How Joy Williams Reinvented Herself

Early fame, The Civil Wars and losing almost everything shaped her new album. Read More

What Jon Foreman Learns from Music

The Switchfoot frontman talks about songwriting and his new project Read More

During last weekend's ASCAP Rhythm & Soul Music Awards, hip-hop producer Timbaland revealed that new music from Missy Elliott could be dropping soon after a long hiatus. Timbaland, who’s collaborated with Elliott on previous albums, told reporters,

I love my sister to death. I know the tabloids love to talk, and I’ma say it now: Her first single is from my cousin—and yes we are family—Pharrell. And one thing about VA, we stick together.

All three of the artist hail from the Virginia Beach area. In February, Elliott tweeted a picture of herself in the studio with Pharrell, though despite Timbaland hinting that a new Missy Elliot single could be debuting in the coming weeks, no official release date has been set. It’s been 10 years since Missy Elliot last released an album, 2005’s The Cookbook. Discuss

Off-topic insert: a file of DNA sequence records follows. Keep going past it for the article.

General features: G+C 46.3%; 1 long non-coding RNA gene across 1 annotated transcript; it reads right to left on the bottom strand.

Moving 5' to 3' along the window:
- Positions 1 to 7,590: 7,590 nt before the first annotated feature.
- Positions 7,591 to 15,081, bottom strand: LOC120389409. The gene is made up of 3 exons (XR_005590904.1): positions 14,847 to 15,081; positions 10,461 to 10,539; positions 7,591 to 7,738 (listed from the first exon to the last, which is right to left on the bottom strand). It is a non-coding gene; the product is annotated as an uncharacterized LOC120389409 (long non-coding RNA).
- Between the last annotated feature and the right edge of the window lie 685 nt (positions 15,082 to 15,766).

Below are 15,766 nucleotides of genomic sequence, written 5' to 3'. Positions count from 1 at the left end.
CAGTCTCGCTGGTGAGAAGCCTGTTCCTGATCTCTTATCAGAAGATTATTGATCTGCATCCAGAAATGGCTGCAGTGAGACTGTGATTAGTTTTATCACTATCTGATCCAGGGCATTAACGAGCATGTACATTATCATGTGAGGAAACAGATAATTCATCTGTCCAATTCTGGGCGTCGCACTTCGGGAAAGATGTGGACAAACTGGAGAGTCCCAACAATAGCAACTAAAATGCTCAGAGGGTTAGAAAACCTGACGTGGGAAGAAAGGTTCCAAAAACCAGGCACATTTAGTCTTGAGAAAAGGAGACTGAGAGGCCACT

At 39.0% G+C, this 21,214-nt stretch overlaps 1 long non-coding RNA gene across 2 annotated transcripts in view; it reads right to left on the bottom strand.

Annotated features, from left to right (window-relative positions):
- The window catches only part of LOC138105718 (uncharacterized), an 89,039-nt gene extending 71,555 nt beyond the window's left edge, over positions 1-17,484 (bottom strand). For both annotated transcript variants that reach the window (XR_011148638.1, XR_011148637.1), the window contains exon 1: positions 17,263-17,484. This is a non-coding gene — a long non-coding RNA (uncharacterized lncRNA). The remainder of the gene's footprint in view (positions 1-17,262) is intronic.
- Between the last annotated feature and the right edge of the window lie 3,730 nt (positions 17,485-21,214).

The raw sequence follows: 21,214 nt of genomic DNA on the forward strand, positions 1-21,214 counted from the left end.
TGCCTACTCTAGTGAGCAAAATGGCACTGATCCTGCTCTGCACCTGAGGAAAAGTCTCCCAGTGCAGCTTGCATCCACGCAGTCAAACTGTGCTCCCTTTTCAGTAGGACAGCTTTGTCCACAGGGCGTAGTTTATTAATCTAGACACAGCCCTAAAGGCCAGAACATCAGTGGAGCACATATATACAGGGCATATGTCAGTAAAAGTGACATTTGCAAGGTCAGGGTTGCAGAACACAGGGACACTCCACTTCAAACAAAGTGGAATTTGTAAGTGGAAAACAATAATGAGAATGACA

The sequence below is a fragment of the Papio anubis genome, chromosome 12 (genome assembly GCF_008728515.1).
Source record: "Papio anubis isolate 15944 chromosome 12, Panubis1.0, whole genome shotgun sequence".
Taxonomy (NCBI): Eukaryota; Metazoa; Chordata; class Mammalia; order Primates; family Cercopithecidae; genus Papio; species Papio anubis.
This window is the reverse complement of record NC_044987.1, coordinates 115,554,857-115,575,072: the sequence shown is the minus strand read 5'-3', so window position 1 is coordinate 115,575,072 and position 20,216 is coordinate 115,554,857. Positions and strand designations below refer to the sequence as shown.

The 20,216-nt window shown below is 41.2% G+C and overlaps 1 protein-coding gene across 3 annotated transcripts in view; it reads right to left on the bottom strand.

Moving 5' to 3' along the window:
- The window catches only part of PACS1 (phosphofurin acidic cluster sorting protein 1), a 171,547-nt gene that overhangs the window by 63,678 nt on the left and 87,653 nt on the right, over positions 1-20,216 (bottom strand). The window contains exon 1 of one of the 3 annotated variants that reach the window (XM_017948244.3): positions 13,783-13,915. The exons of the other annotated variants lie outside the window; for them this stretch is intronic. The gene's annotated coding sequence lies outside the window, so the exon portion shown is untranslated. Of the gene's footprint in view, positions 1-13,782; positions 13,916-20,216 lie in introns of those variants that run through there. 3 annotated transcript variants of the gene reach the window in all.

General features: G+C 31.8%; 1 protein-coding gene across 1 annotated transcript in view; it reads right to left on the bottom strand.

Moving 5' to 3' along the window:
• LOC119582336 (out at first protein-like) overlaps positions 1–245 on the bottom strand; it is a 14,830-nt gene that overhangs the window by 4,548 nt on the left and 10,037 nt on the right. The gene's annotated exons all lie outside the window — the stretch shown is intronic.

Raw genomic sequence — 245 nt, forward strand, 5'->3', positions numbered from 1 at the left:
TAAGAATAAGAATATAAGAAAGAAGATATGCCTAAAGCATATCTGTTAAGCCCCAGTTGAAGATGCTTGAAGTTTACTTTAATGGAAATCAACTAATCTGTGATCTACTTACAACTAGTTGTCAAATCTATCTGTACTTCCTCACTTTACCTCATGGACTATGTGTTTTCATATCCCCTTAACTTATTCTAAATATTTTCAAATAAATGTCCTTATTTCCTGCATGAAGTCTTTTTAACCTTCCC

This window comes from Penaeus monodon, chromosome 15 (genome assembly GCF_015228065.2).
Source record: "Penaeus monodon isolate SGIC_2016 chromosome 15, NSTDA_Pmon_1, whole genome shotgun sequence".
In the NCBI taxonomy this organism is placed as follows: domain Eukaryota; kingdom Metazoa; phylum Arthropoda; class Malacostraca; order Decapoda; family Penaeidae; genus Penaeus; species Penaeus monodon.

On the episode this week, we talk with Jon Foreman of Switchfoot about his new solo music “The Wonderlands” and hear from Misfit NYC pastor, Chris Durso. Also, Joy does what she does best and gives advice to listeners on how to take a normal patriotic party and "crank it to 11." This episode is sponsored by Fracture and Stamps.com. Read More

By now, you know plenty about the whole Apple-Music-trial-period-Taylor-Swift-blogging saga. Details about Apple Music's reversed decision are starting to leak out: According to reports, the tech giant’s new streaming service will pay labels 0.2 cents per stream during the service’s three-month free trial. And publishers, those who control the rights for recorded music, will receive 0.047 cents per stream. As Time notes, it's still not totally clear how the differing rates will play into Apple's promise to give back 71.5 percent of its revenue to the holders of the music's rights. For comparison, Spotify—a service Swift has said she wants no part of—pays rights holders 70 percent of its total revenue ... Discuss